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Deborah Myers Mathis (born 24 August 1953) is an African-American journalist and author. Her journalism career began as a reporter for the Arkansas Democrat, a major newspaper in Arkansas. She also worked in television news in Little Rock and Washington. She was White House correspondent for the Gannett News Service. She returned to Arkansas and newspaper journalism at the Arkansas Gazette as an editorial columnist and associate editor.
Early life and education
Mathis was born in Little Rock, Arkansas on 24 August 1953 to Rev Lloyd Myers and Rachel Myers Jones. She attended Central High School, where she was the first black and first female editor of the school's newspaper. She studied journalism at the University of Arkansas.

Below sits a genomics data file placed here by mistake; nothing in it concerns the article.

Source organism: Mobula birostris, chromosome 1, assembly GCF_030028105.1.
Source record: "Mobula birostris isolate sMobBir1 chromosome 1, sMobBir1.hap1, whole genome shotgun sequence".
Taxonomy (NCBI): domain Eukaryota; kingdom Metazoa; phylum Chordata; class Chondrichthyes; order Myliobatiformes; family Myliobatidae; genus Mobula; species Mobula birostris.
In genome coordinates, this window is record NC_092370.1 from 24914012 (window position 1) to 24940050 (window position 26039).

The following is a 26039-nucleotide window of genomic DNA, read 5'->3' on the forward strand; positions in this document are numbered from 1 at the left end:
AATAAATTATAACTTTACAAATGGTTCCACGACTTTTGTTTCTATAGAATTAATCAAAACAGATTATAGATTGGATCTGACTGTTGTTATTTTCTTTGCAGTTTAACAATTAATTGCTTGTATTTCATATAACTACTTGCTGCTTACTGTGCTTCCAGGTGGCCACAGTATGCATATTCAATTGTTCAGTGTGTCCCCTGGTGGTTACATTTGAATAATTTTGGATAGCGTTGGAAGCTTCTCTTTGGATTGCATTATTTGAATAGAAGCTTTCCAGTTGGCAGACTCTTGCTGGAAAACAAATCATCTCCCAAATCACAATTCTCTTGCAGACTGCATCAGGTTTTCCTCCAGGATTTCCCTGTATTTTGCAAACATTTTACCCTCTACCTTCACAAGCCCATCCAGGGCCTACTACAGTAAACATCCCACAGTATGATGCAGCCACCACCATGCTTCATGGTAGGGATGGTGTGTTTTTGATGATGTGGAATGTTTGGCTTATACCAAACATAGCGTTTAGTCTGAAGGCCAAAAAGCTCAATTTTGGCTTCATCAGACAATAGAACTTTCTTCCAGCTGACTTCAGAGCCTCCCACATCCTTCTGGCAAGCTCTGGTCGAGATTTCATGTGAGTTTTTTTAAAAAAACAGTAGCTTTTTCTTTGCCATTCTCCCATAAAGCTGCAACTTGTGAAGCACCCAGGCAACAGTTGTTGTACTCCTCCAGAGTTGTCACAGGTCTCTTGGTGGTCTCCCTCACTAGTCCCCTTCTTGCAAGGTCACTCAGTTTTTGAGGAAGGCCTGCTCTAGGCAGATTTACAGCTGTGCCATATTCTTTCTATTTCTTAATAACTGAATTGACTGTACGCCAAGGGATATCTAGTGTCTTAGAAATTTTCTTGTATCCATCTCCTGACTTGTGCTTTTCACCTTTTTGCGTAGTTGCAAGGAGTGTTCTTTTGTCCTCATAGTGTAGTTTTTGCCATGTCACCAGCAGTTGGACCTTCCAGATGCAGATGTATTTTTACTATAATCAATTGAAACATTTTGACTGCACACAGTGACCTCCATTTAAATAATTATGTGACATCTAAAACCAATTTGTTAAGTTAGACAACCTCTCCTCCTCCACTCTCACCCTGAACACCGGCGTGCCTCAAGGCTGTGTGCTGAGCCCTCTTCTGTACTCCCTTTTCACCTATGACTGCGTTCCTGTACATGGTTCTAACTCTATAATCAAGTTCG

In 1973, Mathis became a reporter for Channel 11 Dateline News. She was also a reporter for newspapers Arkansas Democrat and the Arkansas Gazette (now merged into the Arkansas Democrat-Gazette), and TV stations KARK-Channel 4 and KATV-Channel 7. From 1993 to 2000 she was the White House correspondent for Gannett.
Mathis is a regular commentator on America's Black Forum and a nationally syndicated columnist for Tribune Media Services. In 2002, she published her first book, Yet a Stranger: Why Black Americans Still Don't Feel at Home, which met with mixed reviews.
- Mathis, Deborah (2002). Yet a Stranger: Why Black Americans Still Don't Feel at Home. Warner Books. ISBN 0-446-52636-3.
- Mathis, Deborah (2005). What God Can Do: How Faith Changes Lives for the Better. Simon and Schuster. ISBN 9781416510048.
- Mathis, Deborah (2007). Sole Sisters: The Joys and Pains of Single Black Women. Agate. ISBN 9781572846289.
- Mathis, Deborah; Smith, Gregory Todd (2015). Unlucky Number: The Murder of Lottery Winner Abraham Shakespeare. Penguin. ISBN 9780698159259.
- "Deborah Mathis". Arkansas Black Hall of Fame.
- "People". Jet. 10 May 1973. p. 32.
- Duffy, Joan I. (20 October 1991). "172-year-old Arkansas Gazette, Civil Rights Champion, Closes". The Chicago Tribune. Retrieved 14 June 2016.